The State Bar of Texas, the Texas Access to Justice Commission, the American Bar Association, and others proudly support National Pro Bono Celebration Week (October 24-30). Pro Bono week is an opportunity to educate the public about the good work the legal community does to improve the lives of vulnerable Texans and to encourage more individuals to get involved in pro bono support of the legal system. During the week, we will feature stories of pro bono volunteers.

Maddy Dwertman is a senior associate of Baker Botts in Austin.

What kind of pro bono do you do and how long have you been doing it?
I’ve been engaged with pro bono work since I started practicing law in 2014. My pro bono practice is largely focused on representing asylum seekers and other individuals seeking humanitarian protection in immigration court, as well as in appellate proceedings and before U.S. Citizenship and Immigration Services. In addition to direct representation, I’ve also assisted nonprofit legal service providers with drafting comments to several proposed regulations regarding the immigration system. The other piece of my pro bono practice is focused on transgender rights. I regularly assist members of the trans community with name and gender marker changes, and I am currently co-counsel in a federal court case challenging the constitutionality of a state statute that bars transgender people from correcting the gender marker on their birth certificates.

Why is pro bono important to you?
We have an acute access to justice crisis in this country that disproportionately impacts certain communities, including communities of color, immigrant communities, and LGBTQ communities, among others. As an attorney in private practice, pro bono has given me an opportunity to help address unmet legal needs in my local community and engage in meaningful advocacy work. Providing legal representation to transgender people and challenging laws that discriminate on the basis of gender identity are also particularly important to me as a trans and nonbinary attorney.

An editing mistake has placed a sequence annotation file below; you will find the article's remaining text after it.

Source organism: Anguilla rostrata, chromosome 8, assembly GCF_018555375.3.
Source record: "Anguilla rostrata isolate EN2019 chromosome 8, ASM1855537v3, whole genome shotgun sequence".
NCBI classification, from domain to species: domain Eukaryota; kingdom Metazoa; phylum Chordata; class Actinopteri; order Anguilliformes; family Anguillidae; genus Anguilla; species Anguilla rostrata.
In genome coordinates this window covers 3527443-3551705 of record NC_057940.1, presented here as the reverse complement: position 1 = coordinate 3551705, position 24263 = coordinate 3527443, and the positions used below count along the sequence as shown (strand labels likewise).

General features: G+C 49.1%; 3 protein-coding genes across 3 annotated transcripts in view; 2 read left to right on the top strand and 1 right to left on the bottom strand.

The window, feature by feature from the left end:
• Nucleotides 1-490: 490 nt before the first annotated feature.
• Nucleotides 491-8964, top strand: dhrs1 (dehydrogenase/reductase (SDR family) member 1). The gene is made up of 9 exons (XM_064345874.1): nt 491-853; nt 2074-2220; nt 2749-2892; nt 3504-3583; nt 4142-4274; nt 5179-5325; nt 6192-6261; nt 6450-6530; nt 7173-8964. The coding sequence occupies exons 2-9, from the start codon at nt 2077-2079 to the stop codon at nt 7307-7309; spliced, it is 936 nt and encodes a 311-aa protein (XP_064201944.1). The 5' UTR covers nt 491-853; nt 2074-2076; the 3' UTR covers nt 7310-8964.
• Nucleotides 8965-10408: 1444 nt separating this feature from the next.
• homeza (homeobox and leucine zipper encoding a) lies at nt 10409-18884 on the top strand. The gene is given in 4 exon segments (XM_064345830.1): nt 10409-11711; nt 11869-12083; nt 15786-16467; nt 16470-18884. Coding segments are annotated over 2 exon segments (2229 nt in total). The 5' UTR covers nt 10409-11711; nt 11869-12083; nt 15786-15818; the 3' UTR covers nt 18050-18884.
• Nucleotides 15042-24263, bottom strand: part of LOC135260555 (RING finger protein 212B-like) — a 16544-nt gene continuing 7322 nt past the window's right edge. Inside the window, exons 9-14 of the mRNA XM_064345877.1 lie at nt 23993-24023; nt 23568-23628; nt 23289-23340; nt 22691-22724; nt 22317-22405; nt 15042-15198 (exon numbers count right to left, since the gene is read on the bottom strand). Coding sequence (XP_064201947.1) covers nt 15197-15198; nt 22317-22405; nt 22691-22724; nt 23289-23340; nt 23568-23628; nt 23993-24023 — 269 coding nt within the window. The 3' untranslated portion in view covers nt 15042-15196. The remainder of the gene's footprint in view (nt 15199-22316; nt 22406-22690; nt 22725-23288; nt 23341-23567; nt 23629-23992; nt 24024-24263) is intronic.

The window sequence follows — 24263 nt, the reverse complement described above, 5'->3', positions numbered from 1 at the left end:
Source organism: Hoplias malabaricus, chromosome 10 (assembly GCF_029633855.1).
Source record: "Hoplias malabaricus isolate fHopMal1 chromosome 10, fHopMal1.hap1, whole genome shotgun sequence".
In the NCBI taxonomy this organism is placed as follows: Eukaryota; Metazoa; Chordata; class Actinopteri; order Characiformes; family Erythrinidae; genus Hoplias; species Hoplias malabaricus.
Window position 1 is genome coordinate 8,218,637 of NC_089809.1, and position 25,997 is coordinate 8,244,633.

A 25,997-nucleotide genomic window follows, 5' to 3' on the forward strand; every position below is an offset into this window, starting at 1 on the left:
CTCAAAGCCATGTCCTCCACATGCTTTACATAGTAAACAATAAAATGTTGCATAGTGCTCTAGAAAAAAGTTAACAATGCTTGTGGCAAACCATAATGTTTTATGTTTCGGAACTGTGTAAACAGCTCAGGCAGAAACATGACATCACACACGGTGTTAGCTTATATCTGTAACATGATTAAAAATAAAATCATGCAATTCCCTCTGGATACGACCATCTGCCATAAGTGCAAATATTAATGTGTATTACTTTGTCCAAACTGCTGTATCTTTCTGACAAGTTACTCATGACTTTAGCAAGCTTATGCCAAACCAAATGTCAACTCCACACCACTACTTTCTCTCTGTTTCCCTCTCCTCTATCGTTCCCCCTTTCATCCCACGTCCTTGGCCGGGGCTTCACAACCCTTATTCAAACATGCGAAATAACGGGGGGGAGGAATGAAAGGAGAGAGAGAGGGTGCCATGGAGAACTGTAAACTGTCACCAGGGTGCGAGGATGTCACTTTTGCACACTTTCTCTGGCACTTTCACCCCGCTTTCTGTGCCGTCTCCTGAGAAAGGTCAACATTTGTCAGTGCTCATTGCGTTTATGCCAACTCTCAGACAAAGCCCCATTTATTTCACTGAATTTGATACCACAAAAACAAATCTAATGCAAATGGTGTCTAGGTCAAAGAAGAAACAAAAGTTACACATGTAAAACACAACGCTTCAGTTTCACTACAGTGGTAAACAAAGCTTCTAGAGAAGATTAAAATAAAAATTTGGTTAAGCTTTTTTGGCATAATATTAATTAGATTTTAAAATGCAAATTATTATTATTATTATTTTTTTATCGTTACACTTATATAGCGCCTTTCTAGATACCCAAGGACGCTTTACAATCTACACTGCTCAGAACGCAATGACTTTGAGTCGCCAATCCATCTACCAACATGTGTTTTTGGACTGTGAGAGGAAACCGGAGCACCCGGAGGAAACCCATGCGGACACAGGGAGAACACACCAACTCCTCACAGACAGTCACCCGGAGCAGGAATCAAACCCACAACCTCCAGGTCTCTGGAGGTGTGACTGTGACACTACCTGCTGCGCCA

What have you learned from doing pro bono?
Time and again, I’ve learned the value and impact of legal representation. Although legal representation is but one of many potential interventions needed to close the access to justice gap, it has the capacity to mitigate power imbalances and enhance the fairness of legal proceedings. Pro se litigants face countless barriers in accessing and navigating our legal system, which both mirrors and produces structural inequities. The mere presence (or absence) of legal representation often affects how the merits of a case are perceived and evaluated, how parties are treated by courts and opposing counsel, and how legal disputes are adjudicated and resolved.

What would you say to an attorney who is thinking about doing pro bono for the first time?
There is a tremendous need for free legal services. In addition to being a fundamental professional obligation and part of the broader access to justice landscape, pro bono offers opportunities to develop and hone professional skills, cultivate partnerships with legal services organizations, and gain exposure to substantive aspects of the law outside the normal scope of your practice.

Share one of your favorite pro bono success stories.
I don’t have a single “favorite” success story. I’ve represented several trans asylum seekers who face unique challenges in the immigration system. The trans community (both in the United States and abroad) is disproportionately disciplined and violated, and trans experiences often exist at the margins of the historical record. The process of working with trans immigrants to develop their claims and to facilitate their sharing their personal experiences in court so that they are granted the legal protections to which they are entitled is particularly rewarding.